Tulsa, Oklahoma, USA — With the heightened renewable energy focus, many pulverized coal steam generator owners are asking how to convert their existing asset to biomass firing. While a simple question in premise, the answer is multi-faceted with a number of important factors dictating the equipment required and boiler performance implications. Fuel quantity and characteristics, environmental emissions and the existing equipment all influence the retooling.
Biomass is a general term for a wide range of fuels with an equally broad range of physical characteristics that can affect combustion technology and boiler equipment. Stipulated emission requirements need to be considered, as both the uncontrolled and controlled levels can influence boiler design and post-combustion equipment considerations. Existing boiler and auxiliary equipment have to be evaluated for performance, operating and maintenance considerations associated with the different physical characteristics and flue gas properties associated with the fuel switch.
Stoker, bubbling fluid bed (BFB), and circulating fluid bed (CFB) boilers are proven biomass firing technologies. With the increased demand for renewable energy, power plants are evaluating existing pulverized coal, oil or gas fired boilers to determine biomass-firing capability. A viable biomass conversion strategy is to retrofit to one of the core mass firing technologies listed above typically by adding a stoker or BFB bottom to an existing unit. In most cases, it’s not practical to retrofit an existing unit to CFB technology.
An alternative approach is to suspension-fire biomass. Co-firing is a suspension-firing technology that uses a dual fuel burner and finely prepared biomass. A dual fuel burner can fire biomass simultaneously with a main fuel (for example, pulverized coal) and share the same flame front. Co-combustion is the suspension-firing of finely prepared biomass and a main fuel simultaneously but through separate and fuel specific dedicated burners.
Partial-suspension firing is yet another combustion technique that makes use of raw, coarser biomass without a burner and involves the introduction of biomass through furnace ports or similar wall openings. With partial-suspension firing there will be less in-flight combustion and the remaining unburned char will fall to the furnace bottom. To burn out the char, the furnace hopper can be equipped with a dump grate. This last technique requires continual use of a support fuel.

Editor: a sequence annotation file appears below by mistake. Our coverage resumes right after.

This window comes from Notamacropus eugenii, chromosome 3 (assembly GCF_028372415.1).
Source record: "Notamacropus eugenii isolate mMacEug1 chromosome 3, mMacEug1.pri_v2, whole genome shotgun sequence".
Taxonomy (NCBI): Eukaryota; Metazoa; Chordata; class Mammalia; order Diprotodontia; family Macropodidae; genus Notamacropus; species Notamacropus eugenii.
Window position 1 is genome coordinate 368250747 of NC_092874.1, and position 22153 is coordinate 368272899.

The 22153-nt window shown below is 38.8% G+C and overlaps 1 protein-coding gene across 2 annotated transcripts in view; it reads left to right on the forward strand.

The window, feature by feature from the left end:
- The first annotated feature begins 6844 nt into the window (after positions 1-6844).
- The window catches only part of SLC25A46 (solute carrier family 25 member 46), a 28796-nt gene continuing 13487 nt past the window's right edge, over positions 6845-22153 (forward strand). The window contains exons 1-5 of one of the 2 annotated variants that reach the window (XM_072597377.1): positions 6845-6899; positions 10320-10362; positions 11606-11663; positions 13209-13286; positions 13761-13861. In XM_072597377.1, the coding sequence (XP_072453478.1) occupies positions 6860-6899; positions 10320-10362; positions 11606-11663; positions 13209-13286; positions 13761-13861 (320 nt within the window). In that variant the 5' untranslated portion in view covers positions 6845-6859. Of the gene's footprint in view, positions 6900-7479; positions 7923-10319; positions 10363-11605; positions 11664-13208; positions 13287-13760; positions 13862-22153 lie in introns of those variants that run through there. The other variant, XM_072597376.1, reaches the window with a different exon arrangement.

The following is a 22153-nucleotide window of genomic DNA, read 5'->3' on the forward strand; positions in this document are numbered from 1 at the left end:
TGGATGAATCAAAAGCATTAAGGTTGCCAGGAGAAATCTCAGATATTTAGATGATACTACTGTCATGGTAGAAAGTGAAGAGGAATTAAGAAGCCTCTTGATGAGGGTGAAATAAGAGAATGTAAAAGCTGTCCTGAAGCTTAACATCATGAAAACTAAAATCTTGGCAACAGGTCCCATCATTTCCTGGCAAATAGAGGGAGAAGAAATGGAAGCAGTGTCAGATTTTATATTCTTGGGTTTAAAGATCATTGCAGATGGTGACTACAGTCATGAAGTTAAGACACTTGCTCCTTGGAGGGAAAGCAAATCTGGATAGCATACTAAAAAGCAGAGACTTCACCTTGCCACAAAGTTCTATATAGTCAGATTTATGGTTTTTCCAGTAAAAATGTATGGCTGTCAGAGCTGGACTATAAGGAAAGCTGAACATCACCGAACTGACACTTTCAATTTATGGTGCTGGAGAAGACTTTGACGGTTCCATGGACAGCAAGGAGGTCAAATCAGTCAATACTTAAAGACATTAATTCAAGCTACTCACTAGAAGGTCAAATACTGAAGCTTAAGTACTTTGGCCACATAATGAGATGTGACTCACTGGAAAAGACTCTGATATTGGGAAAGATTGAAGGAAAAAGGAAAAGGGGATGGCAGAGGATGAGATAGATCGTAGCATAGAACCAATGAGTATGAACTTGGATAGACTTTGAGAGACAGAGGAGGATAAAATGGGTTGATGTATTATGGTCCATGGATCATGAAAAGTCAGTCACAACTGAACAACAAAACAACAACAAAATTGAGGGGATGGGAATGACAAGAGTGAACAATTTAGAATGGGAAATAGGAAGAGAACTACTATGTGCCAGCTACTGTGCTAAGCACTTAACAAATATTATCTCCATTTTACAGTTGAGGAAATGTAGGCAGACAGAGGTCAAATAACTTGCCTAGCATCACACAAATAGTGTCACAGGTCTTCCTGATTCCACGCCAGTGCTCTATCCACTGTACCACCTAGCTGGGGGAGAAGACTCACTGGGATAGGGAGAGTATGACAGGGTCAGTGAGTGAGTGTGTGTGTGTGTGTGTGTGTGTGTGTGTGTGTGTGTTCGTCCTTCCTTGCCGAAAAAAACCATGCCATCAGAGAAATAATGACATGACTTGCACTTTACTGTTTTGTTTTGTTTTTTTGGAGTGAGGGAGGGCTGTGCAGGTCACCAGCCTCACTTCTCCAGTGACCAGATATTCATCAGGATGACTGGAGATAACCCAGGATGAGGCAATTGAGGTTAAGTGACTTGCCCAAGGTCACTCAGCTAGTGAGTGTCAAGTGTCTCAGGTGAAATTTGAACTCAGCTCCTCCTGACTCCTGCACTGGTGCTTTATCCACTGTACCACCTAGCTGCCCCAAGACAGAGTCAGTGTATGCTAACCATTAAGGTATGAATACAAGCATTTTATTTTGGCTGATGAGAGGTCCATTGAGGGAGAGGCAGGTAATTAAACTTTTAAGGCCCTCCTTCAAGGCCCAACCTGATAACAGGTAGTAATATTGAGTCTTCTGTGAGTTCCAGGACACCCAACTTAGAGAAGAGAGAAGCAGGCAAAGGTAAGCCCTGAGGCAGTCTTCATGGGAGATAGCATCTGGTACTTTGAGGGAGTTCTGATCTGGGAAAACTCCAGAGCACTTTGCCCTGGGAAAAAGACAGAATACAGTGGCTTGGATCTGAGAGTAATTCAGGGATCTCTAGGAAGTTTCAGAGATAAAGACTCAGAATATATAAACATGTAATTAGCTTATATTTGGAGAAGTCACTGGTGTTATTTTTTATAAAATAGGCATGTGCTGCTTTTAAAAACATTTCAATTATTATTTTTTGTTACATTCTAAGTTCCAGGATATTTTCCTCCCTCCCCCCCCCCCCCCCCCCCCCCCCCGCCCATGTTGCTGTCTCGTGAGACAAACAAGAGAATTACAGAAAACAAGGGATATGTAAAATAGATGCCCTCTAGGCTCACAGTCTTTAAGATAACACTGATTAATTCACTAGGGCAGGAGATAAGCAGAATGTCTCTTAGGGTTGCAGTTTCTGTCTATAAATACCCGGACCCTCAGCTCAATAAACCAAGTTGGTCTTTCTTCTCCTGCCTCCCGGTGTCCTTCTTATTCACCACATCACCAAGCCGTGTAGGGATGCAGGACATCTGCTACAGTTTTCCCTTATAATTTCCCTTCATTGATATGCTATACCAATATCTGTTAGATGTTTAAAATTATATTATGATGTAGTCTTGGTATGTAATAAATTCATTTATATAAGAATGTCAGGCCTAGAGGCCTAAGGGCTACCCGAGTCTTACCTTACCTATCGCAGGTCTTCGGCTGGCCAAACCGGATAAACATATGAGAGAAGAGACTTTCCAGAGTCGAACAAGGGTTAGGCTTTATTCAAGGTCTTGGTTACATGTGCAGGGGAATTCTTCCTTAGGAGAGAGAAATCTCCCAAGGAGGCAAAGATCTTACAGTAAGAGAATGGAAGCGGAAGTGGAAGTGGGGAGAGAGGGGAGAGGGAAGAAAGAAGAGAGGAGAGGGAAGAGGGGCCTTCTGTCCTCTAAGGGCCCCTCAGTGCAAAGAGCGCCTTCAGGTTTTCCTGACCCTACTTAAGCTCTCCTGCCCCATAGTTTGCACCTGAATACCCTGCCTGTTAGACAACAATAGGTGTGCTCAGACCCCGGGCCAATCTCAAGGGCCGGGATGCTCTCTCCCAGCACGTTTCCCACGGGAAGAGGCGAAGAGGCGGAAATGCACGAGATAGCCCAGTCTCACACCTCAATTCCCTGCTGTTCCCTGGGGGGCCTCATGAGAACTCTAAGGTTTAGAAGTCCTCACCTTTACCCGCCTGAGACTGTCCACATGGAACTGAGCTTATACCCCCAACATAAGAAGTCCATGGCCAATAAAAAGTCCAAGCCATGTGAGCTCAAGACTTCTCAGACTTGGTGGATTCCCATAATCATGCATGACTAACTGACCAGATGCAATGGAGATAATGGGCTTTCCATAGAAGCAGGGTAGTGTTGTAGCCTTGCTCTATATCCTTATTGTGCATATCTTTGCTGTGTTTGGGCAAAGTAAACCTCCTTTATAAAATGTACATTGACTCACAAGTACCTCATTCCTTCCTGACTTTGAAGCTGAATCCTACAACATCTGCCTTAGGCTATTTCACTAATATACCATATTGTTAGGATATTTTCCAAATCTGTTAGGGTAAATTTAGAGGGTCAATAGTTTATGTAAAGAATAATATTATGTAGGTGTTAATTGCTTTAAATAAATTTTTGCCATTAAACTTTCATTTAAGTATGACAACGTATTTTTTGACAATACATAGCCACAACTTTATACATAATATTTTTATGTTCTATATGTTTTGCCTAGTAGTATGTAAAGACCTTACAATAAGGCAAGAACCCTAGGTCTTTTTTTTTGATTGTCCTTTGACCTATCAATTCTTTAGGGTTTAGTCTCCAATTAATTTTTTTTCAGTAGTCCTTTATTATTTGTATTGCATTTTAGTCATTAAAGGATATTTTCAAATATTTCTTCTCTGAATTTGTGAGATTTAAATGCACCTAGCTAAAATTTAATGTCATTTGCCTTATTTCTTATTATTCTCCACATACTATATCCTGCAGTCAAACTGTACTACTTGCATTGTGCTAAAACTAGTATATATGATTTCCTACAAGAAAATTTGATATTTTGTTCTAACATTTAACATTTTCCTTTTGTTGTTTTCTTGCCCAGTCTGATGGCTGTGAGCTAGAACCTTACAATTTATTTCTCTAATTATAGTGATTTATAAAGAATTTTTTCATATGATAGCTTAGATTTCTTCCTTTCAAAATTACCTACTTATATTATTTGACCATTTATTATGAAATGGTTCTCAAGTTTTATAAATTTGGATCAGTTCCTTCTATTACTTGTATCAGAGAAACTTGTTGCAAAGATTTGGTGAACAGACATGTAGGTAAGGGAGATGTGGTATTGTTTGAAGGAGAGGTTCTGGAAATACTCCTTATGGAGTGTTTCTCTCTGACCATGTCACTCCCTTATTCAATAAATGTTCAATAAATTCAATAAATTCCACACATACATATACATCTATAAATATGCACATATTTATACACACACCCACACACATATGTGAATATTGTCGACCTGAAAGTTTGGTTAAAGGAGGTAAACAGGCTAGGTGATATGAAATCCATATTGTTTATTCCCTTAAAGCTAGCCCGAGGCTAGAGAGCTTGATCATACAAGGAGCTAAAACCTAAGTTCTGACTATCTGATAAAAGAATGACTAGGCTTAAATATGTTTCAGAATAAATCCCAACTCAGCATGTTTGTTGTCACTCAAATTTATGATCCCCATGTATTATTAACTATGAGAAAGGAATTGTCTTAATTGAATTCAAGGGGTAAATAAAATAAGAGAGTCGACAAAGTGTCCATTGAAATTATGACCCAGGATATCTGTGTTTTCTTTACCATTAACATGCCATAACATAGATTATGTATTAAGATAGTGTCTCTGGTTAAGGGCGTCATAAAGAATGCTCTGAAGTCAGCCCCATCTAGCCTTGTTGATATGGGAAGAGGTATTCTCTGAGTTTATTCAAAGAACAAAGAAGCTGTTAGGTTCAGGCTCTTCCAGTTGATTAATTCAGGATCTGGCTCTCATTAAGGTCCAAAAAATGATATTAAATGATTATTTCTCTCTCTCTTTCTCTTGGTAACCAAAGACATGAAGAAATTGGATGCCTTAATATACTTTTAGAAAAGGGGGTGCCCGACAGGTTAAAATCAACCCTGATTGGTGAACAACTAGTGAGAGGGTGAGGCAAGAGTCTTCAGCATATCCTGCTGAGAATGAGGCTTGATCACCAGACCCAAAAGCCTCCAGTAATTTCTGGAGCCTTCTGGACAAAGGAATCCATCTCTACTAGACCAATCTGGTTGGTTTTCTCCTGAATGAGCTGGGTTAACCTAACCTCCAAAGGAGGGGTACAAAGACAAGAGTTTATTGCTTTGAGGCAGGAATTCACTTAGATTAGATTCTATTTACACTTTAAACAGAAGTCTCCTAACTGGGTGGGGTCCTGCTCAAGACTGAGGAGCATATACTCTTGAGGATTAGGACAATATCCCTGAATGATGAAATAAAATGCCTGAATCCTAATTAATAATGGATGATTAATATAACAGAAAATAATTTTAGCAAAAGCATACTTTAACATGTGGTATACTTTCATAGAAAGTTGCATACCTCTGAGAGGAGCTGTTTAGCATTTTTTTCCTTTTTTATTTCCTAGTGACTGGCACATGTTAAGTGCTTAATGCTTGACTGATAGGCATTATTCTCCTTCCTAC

Defining fuel characteristics and firing strategy is a crucial first step in a boiler conversion project. In order to determine the availability and certainty of fuel supply, one should consider whether the biomass be burned continuously, seasonally, occasionally, at a constant or variable rate or in some combination of these scenarios.
Biomass can be generally defined as anything that has recently been derived directly or indirectly from the photosynthesis process. While this definition can include animal wastes, this article focuses on wood product and/or grass product. Woody biomass includes whole tree wood chips, shrubs, bushes or other wood waste. Grassy biomass includes various grasses, straw and other thin vegetable matter. Grasses tend to be less dense than woody biomass, have lower energy per unit volume and can have challenging ash properties.
Biomass may be harvested raw (virgin), sized and delivered. Raw or harvested biomass material itself is less expensive than prepared biomass, but requires significant investment in on-site fuel handling and processing equipment. Raw biomass material may contain more than 50 percent moisture and be non-homogenous; that is, strands rather than particles. Grassy biomass is normally field dried to less than 15 percent moisture and then sheltered from rain.
An alternative to raw biomass is to align with a fuel supplier who processes the biomass into a prepared product. Prepared biomass can take the form of pellets, briquettes or a fuel dried and sized to specification. Biomass torrefaction, a process of low-temperature pyrolysis that improves fuel quality, is gaining industry interest due to the physical properties approaching those of coal. Dry prepared pelletized fuel also is much more suitable than raw biomass for co-milling and minimizes material handling equipment. A plant site assessment and an economic evaluation will help with fuel sourcing, preparation, material handling and delivery to the combustion equipment.